Obesity can reduce life expectancy by eight years in people with Type 2 diabetes, research suggests.
A study by the University of Surrey and the Royal Free and University College Medical School looked at over 44,000 patients with ‘adult onset’ diabetes.
Benet Middleton, Chief Executive of the charity Diabetes UK said the findings were worrying as 80% of people with Type 2 diabetes are overweight.
He said the findings are a wake up call to the government to act on obesity.
Type 2 diabetes is the most common form of the disease, accounting for 80% of all diabetes cases in the UK, around 1.2 million people.
It develops when the body becomes resistant to the effects of insulin, and is most common in people over 40.
Obesity is a major risk factor in developing Type 2 diabetes.
The researchers looked at patient’s body mass index (BMI) to classify those with obesity.
A person’s BMI is calculated by dividing weight in kilograms by height in metres squared.
A BMI of over 30 is considered obese.
They found people with Type 2 who also had a BMI of 35 or more had an average life expectancy of 70, compared to 78 for those in the healthy BMI range of 20 - 24.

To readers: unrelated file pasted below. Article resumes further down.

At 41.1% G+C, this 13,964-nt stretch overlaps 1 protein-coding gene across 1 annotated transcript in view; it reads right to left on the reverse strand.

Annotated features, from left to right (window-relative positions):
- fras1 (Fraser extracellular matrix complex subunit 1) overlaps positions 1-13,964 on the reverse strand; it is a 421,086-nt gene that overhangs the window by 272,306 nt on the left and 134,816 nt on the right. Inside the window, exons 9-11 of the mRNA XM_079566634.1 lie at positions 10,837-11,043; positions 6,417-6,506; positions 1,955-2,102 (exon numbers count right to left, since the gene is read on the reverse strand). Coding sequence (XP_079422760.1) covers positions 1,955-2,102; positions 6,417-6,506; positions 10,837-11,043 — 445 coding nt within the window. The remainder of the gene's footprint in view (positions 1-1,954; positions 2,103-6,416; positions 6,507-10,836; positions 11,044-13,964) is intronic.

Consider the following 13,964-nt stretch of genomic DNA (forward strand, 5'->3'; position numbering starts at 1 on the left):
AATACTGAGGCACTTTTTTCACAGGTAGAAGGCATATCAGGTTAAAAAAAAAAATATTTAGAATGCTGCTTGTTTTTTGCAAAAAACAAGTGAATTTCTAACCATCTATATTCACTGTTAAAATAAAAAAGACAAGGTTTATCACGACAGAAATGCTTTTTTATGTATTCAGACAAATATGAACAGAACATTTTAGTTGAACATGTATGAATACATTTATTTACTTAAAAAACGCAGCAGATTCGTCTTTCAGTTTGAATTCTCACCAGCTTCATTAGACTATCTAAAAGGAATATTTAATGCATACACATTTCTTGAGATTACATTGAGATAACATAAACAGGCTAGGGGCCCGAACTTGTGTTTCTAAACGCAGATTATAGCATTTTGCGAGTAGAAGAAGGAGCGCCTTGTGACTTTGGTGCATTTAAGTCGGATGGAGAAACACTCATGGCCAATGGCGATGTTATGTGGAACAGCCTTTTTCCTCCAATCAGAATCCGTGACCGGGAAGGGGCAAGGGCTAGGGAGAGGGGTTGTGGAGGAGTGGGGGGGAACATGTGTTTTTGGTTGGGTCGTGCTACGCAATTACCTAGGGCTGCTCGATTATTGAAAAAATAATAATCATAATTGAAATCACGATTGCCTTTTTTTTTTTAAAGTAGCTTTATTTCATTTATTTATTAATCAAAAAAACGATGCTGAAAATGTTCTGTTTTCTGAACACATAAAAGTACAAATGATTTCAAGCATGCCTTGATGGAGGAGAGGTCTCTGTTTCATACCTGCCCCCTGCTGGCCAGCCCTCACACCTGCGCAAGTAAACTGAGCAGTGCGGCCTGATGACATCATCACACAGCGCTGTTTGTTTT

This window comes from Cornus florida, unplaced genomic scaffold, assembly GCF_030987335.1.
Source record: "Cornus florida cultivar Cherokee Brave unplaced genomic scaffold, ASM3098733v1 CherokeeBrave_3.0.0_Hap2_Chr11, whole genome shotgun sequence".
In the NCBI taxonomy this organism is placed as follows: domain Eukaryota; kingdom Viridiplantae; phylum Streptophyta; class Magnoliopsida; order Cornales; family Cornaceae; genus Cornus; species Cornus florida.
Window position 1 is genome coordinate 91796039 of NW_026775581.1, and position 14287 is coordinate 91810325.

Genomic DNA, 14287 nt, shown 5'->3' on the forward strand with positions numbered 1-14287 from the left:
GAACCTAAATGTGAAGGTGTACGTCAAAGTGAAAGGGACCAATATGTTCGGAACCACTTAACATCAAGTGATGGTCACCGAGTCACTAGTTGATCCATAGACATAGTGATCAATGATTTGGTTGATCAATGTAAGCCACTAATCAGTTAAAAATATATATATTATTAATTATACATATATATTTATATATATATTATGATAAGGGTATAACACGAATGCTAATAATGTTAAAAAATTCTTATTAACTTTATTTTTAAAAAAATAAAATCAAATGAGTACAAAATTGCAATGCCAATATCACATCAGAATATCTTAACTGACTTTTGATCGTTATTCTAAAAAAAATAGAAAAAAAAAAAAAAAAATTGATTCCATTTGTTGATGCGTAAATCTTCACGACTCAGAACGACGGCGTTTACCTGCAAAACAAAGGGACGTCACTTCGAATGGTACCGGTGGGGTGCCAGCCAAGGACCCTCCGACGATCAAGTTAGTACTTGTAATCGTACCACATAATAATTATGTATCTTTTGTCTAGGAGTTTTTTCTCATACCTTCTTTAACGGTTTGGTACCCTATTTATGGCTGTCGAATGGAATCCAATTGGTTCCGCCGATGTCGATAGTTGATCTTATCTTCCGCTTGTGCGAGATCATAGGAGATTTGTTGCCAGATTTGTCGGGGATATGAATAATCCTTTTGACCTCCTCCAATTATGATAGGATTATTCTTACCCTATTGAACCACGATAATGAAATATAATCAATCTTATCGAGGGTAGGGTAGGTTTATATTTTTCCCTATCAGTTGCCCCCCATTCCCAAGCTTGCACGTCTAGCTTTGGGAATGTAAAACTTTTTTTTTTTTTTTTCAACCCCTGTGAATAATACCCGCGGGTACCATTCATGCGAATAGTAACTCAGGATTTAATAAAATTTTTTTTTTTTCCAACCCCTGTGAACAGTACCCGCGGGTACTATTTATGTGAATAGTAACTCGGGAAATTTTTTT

Researcher Professor Ross Lawrenson from the University of Surrey said “The life expectancy in this group was higher than we would normally expect, because we used an older cohort of people with an average age of around 63, and many were already in their late 70’s.”
Diabetes UK said people with diabetes already had a higher risk of complications and premature death which obesity made even worse.
Mr Middleton told BBC News Online: “Diabetes on its own can reduce life expectancy. Obesity can do so even further.”
Lead author of the study, Henrietta Mulnier, at the University of Surrey, said this is the first study of this size to confirm obesity can cause increased mortality rates among people with Type 2 diabetes.
“The beauty of this study is that it was done in a large cohort, meaning the findings are more reliable,” she told BBC News Online.
The research was presented at the Diabetes UK annual medical conference in Birmingham.
An increasing problem
Mr Middleton said: “We know that Type 2 diabetes is on the increase due to a change in lifestyle and diet.
“We are also seeing Type 2 diabetes among children which was previously unheard of.”
He said people with diabetes need to manage their weight so they can reduce the risk of serious complications such as heart attack and stroke.
He added that the charity is keen to see much clearer action on obesity, such as better labelling of food, bans on junk food advertising, promoting healthy eating and awareness among parents.
Revision date: July 6, 2011
Last revised: by Sebastian Scheller, MD, ScD